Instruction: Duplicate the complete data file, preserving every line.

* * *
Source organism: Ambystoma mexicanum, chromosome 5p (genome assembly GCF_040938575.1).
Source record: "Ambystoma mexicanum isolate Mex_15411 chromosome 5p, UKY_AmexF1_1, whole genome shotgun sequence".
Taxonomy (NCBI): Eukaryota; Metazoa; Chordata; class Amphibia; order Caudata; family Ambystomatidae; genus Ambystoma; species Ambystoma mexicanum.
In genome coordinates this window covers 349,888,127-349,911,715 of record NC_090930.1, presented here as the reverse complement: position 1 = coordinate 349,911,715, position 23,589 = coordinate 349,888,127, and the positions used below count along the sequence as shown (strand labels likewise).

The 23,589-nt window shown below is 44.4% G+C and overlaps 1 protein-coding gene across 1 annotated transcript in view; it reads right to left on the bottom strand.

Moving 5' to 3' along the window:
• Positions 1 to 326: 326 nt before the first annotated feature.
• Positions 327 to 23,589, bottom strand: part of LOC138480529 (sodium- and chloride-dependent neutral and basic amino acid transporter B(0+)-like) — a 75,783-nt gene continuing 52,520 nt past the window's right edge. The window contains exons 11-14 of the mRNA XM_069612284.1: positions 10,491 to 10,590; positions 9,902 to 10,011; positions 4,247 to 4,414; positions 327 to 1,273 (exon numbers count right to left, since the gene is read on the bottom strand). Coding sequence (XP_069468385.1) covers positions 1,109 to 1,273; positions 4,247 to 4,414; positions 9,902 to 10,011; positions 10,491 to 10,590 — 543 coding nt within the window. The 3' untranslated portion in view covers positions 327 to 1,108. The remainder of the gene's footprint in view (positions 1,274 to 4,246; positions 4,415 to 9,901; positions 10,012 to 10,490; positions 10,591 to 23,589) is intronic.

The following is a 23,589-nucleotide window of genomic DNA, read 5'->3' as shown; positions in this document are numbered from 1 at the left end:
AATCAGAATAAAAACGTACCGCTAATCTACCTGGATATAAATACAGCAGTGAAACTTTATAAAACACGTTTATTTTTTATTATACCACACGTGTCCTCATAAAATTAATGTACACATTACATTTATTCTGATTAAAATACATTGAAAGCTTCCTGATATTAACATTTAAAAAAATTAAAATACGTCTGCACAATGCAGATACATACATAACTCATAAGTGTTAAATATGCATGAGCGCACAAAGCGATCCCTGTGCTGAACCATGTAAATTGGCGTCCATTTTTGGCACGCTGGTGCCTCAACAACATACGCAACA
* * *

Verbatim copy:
Source organism: Ambystoma mexicanum, chromosome 5p (genome assembly GCF_040938575.1).
Source record: "Ambystoma mexicanum isolate Mex_15411 chromosome 5p, UKY_AmexF1_1, whole genome shotgun sequence".
Taxonomy (NCBI): Eukaryota; Metazoa; Chordata; class Amphibia; order Caudata; family Ambystomatidae; genus Ambystoma; species Ambystoma mexicanum.
In genome coordinates this window covers 349,888,127-349,911,715 of record NC_090930.1, presented here as the reverse complement: position 1 = coordinate 349,911,715, position 23,589 = coordinate 349,888,127, and the positions used below count along the sequence as shown (strand labels likewise).

The 23,589-nt window shown below is 44.4% G+C and overlaps 1 protein-coding gene across 1 annotated transcript in view; it reads right to left on the bottom strand.

Moving 5' to 3' along the window:
• Positions 1 to 326: 326 nt before the first annotated feature.
• Positions 327 to 23,589, bottom strand: part of LOC138480529 (sodium- and chloride-dependent neutral and basic amino acid transporter B(0+)-like) — a 75,783-nt gene continuing 52,520 nt past the window's right edge. The window contains exons 11-14 of the mRNA XM_069612284.1: positions 10,491 to 10,590; positions 9,902 to 10,011; positions 4,247 to 4,414; positions 327 to 1,273 (exon numbers count right to left, since the gene is read on the bottom strand). Coding sequence (XP_069468385.1) covers positions 1,109 to 1,273; positions 4,247 to 4,414; positions 9,902 to 10,011; positions 10,491 to 10,590 — 543 coding nt within the window. The 3' untranslated portion in view covers positions 327 to 1,108. The remainder of the gene's footprint in view (positions 1,274 to 4,246; positions 4,415 to 9,901; positions 10,012 to 10,490; positions 10,591 to 23,589) is intronic.

The following is a 23,589-nucleotide window of genomic DNA, read 5'->3' as shown; positions in this document are numbered from 1 at the left end:
AATCAGAATAAAAACGTACCGCTAATCTACCTGGATATAAATACAGCAGTGAAACTTTATAAAACACGTTTATTTTTTATTATACCACACGTGTCCTCATAAAATTAATGTACACATTACATTTATTCTGATTAAAATACATTGAAAGCTTCCTGATATTAACATTTAAAAAAATTAAAATACGTCTGCACAATGCAGATACATACATAACTCATAAGTGTTAAATATGCATGAGCGCACAAAGCGATCCCTGTGCTGAACCATGTAAATTGGCGTCCATTTTTGGCACGCTGGTGCCTCAACAACATACGCAACA